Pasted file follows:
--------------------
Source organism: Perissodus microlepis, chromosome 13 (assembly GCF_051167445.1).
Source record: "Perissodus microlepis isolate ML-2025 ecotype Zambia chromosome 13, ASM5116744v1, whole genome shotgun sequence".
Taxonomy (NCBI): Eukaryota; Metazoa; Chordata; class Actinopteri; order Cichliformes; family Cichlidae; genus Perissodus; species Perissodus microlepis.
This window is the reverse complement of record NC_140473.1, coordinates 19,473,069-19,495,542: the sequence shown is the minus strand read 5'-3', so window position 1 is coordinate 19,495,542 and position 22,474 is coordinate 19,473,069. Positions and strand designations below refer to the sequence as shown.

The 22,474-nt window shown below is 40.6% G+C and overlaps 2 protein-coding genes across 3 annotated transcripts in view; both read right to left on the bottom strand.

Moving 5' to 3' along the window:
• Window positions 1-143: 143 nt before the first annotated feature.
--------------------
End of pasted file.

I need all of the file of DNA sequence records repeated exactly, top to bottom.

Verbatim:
Source organism: Perissodus microlepis, chromosome 13 (assembly GCF_051167445.1).
Source record: "Perissodus microlepis isolate ML-2025 ecotype Zambia chromosome 13, ASM5116744v1, whole genome shotgun sequence".
Taxonomy (NCBI): Eukaryota; Metazoa; Chordata; class Actinopteri; order Cichliformes; family Cichlidae; genus Perissodus; species Perissodus microlepis.
This window is the reverse complement of record NC_140473.1, coordinates 19,473,069-19,495,542: the sequence shown is the minus strand read 5'-3', so window position 1 is coordinate 19,495,542 and position 22,474 is coordinate 19,473,069. Positions and strand designations below refer to the sequence as shown.

The 22,474-nt window shown below is 40.6% G+C and overlaps 2 protein-coding genes across 3 annotated transcripts in view; both read right to left on the bottom strand.

Moving 5' to 3' along the window:
• Window positions 1-143: 143 nt before the first annotated feature.